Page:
Savannah. This Southern belle of a city, designed as a Colonial settlement, is now considered a masterpiece of early urban planning.
LOVELY, luscious Savannah -- the very name suggests a soft Southern breeze -- was one of America's first planned cities, laid out to charm the eye. The architect of this remarkable city was Gen. James Edward Oglethorpe, who, as Georgia's first governor, planned the original settlement of six public squares with residential lots bordering central parks or squares. Other squares were added until they numbered 24. It is now considered a masterpiece of early urban planning.
Humanitarian Oglethorpe had arranged in February of 1733 for the release of more than 100 debtors from English prisons to establish the 13th British colony in the New World. Each family that came received a house lot on one of the squares, along with garden and farming plots outside the city. The original 2-square-mile city is now a National Historic Landmark District. Here more than 1,000 buildings have been carefully restored and are in use. Although no two are alike, each square is a peaceful park with a central monument, flower beds, sheltering trees, and inviting benches with historic housing lining the perimeters.
Savannah is a great place for walking along tree-shaded streets, but it's also a place to ride in a horse-drawn carriage, an old-fashioned trolley car, a harbor boat, or a paddlewheeler.
There is so much to see and do that it's wise to begin at the Savannah Visitors Center at 301 West Broad Street - situated in a former railroad station dating back to 1860. Free information, brochures, maps, exhibits, and a multimedia presentation provide a wealth of suggestions for newcomers. Especially helpful are the maps of four walking tours. Taped narratives can be rented for individual use, or visitors can sign up for professionally guided tours to various points of interest.
Savannah abounds with historic house museums with names like Davenport, Owens-Thomas, and Scarbrough. These architectural gems are furnished with superb antiques, and rear doors and windows give views of beautiful gardens. Exquisitely crafted furniture of rich mahogany and carved oak, along with accessories of polished brass, gleaming silver, porcelain, and crystal, are sure to draw sighs of admiration from visitors. There is an admission charge for most houses.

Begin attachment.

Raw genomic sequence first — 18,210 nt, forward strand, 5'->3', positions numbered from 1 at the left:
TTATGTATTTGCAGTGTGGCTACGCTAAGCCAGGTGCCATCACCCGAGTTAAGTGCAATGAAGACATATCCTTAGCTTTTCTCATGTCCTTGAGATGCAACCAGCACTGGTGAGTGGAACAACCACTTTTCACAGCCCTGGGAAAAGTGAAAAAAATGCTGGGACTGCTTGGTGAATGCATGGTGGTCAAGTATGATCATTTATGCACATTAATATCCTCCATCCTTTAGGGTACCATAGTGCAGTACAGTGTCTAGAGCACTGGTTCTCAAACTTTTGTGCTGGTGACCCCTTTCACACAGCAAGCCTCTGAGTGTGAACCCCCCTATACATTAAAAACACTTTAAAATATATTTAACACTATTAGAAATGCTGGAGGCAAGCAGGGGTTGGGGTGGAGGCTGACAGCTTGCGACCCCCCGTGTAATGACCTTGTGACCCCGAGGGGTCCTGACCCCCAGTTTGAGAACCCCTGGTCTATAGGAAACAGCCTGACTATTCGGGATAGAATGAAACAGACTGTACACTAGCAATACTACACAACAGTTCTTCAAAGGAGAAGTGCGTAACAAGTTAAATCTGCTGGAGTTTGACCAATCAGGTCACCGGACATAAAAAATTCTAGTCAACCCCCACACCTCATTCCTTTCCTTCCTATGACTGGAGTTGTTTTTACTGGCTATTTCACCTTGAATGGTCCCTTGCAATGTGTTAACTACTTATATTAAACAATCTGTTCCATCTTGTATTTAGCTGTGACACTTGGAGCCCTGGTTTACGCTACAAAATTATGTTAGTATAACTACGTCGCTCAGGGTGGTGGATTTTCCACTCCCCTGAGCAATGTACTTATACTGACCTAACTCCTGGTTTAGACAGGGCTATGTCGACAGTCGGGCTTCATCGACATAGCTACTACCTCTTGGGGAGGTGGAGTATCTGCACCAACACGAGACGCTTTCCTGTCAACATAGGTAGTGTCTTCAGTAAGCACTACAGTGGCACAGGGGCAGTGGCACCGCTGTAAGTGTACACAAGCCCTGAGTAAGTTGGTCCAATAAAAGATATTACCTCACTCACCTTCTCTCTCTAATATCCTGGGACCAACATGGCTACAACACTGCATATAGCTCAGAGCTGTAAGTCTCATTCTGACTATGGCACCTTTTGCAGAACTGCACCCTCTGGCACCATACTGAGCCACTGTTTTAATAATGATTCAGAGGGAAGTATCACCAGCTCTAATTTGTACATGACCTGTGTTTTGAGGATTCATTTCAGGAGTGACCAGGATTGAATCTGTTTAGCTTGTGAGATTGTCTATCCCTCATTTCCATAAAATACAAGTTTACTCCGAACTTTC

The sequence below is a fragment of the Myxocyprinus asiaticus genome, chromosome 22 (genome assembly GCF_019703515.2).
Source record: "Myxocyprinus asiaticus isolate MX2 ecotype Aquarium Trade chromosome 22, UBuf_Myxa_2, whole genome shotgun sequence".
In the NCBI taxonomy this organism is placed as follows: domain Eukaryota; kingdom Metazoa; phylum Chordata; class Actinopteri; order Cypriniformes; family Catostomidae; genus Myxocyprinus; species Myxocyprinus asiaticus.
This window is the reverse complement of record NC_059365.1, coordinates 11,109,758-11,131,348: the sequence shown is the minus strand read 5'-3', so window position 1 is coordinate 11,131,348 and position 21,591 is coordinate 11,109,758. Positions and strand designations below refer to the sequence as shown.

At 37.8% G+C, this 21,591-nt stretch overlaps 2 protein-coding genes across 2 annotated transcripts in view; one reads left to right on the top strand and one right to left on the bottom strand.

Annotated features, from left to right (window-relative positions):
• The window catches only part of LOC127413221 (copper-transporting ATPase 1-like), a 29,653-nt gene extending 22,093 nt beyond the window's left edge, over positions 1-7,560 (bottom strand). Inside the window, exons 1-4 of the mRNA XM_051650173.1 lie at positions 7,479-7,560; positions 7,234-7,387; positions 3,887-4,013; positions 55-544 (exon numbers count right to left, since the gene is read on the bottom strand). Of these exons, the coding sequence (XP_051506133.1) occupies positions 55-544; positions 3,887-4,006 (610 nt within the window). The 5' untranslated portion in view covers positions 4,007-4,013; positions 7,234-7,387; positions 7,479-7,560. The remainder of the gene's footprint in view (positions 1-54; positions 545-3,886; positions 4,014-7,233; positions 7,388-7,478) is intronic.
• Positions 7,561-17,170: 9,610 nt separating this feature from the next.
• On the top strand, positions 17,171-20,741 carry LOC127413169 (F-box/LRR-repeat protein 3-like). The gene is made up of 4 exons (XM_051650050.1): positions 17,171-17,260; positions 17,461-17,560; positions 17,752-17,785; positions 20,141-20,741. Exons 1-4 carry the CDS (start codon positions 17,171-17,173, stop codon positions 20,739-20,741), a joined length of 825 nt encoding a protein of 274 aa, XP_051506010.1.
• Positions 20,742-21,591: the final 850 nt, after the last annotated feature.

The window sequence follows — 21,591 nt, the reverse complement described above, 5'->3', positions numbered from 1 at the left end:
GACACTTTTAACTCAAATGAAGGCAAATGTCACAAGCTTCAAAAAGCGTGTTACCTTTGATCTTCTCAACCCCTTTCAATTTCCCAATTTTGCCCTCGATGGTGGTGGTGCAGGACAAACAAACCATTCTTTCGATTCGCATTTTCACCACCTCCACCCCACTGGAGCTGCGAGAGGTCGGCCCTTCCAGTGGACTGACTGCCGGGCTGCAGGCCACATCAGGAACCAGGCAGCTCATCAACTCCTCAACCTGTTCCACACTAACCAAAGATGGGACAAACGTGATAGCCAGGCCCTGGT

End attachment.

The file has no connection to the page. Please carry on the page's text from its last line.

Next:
The birthplace of Juliette Gordon Low, founder of the Girl Scouts of America, may be seen at 142 Bull Street. Also of special interest to children is the Museum of Antique Dolls at 505 East President Street. Telfair Academy of Art and Science, 121 Barnard Street, designed by noted architect William Jay, contains examples of fine American paintings and sculpture. King-Tisdell Cottage, 514 East Huntingdon Street, restored by the Georgia Trust for Historical Preservation, is devoted to Afro-American history and culture in Savannah.
America's first public experimental garden, Trustees Garden, begun by Oglethorpe in 1734, is on East Broad Street near Bay Street. Plants propagated here contributed to the development of the famous cotton and peach crops in Georgia. The building that is now an herb shop in this section is believed to be the oldest building in Georgia. Here, too, is the Pirates' House tavern, where pirate Blackbeard is said to have died.
Outside the National Historic District of original squares is the Victorian Landmark District, covering about one square mile. Here one finds the most photographed house in Savannah, a Victorian Gingerbread House, built in 1899 for a local grocer who doted on fancy ornamentation. The riverfront
Savannah continues to be a major port, with more than 1,600 ships a year moving through the harbor. Freighters from all over the world unload crude oil, fuel oil, gypsum, plaster, limestone, natural and artificial gas, and raw sugar in return for cargoes of paper, wood pulp, grain, and vegetable oil.
Savannah's eminence as a world cotton trade center ended with the collapse of cotton prices in 1895. Today, restored cotton warehouses along the riverfront are occupied by colorful boutiques, taverns, restaurants, studios, and museums. Factors Walk, constructed high on the river bluff for the use of cotton traders, is still connected to the old cotton warehouses by bridgeways.